As always, the circumstances of the case frame the decision. The debtor company was engaged in the development of 360-acre site as a golf course, single-family lots, multi-residential units, a hotel and apartments. The development had proceeded in phases, but encountered a critical difficulty when sources of water for the irrigation of the partially completed golf course evaporated. Both outstanding mortgages had matured. There was little on-going construction activity. The debtor was unable to obtain refinancing. The mortgagees demanded payment, delivered section 244 BIA notices and privately appointed a receiver. The debtor company then applied for protection under the CCAA and obtained an ex parte initial order, including superpriority DIP financing of about $2.3 million, with the intention of completing the project. At the come-back hearing the mortgagees sought the termination of the CCAA proceeding and the appointment of an interim receiver under subsection 47(1) of the BIA.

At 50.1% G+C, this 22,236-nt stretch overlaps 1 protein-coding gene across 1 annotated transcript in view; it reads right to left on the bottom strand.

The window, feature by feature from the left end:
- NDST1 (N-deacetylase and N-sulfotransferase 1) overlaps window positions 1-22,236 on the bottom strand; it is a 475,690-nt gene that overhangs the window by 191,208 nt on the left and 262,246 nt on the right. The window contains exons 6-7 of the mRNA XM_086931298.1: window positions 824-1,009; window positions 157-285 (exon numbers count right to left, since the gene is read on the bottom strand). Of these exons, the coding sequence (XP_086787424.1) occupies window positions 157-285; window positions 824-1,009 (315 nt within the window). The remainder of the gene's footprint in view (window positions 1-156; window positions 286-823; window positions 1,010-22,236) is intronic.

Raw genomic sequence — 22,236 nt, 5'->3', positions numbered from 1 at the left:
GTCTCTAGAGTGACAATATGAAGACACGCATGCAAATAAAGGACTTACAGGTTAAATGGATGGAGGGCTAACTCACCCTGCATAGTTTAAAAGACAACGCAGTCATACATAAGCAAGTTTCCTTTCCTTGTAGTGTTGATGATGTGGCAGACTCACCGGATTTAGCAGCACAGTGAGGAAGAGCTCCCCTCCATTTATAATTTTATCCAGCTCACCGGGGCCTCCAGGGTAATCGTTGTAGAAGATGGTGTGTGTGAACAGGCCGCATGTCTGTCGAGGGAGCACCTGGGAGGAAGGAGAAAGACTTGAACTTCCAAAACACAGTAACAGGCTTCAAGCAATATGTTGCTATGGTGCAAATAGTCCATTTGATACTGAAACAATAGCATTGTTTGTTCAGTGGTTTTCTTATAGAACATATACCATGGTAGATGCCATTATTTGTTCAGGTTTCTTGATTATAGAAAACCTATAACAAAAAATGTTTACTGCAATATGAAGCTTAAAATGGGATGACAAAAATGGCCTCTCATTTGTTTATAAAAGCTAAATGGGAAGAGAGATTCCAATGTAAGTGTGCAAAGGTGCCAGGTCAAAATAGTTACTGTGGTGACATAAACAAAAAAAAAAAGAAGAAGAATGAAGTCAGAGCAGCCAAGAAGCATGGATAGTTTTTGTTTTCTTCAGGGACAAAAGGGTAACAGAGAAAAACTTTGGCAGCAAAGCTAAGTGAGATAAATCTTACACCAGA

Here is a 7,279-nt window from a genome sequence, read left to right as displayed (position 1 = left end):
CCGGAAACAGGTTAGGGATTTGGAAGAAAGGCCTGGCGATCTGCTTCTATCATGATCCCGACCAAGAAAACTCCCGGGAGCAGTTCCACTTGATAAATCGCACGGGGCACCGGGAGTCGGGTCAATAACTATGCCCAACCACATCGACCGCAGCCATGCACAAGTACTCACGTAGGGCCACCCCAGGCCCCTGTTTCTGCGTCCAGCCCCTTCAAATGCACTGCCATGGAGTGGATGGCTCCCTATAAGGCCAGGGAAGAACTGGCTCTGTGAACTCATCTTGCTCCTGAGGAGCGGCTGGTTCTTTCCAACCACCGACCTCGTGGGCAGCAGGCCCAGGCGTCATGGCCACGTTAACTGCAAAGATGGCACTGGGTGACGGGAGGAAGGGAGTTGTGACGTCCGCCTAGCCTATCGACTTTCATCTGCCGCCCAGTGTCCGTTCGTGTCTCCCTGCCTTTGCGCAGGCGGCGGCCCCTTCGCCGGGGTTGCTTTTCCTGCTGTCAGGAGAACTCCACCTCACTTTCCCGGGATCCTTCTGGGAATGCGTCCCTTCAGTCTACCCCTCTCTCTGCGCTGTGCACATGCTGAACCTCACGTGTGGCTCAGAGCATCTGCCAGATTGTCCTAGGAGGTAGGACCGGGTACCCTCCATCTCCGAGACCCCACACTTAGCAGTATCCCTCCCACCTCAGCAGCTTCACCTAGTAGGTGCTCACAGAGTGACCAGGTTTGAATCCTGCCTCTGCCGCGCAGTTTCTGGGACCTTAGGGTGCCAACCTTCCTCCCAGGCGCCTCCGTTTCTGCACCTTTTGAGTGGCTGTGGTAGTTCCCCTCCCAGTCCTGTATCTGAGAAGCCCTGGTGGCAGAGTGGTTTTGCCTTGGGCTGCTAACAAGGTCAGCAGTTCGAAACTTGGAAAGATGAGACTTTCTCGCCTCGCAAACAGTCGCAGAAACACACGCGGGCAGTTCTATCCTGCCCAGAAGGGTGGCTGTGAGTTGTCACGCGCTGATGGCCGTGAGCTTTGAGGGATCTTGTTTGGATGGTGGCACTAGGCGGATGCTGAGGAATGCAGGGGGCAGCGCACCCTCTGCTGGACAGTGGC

The mortgagees were together owed in excess of $29 million. The evidence before the Court was that the development had a liquidation value of $10 million with no source of water for irrigation, a liquidation value of $28 million with a source of water for irrigation and a going concern value with completion of the development of approximately $50 million. The debtor company, supported by the Monitor, sought an opportunity to stabilize the development and pursue a source of irrigation with a view to completing the project. The debtor company hoped that if this could be achieved there would be sufficient funds to pay all creditors in full. While not stated in the Court’s reason for decision, it seems fair to conclude that the priority DIP charge, delay and lack of control by the mortgagees added to their risk of loss, but held out the hope that the project could be completed for the benefit of lower ranking creditors and equity holders. One might also venture to say that a stalled real estate project cries out less for protection than more fragile operating businesses. Notwithstanding these factors, the Chambers judge, in the exercise of his discretion under section 11 of the CCAA, concluded that the CCAA proceedings and the priority DIP financing should continue.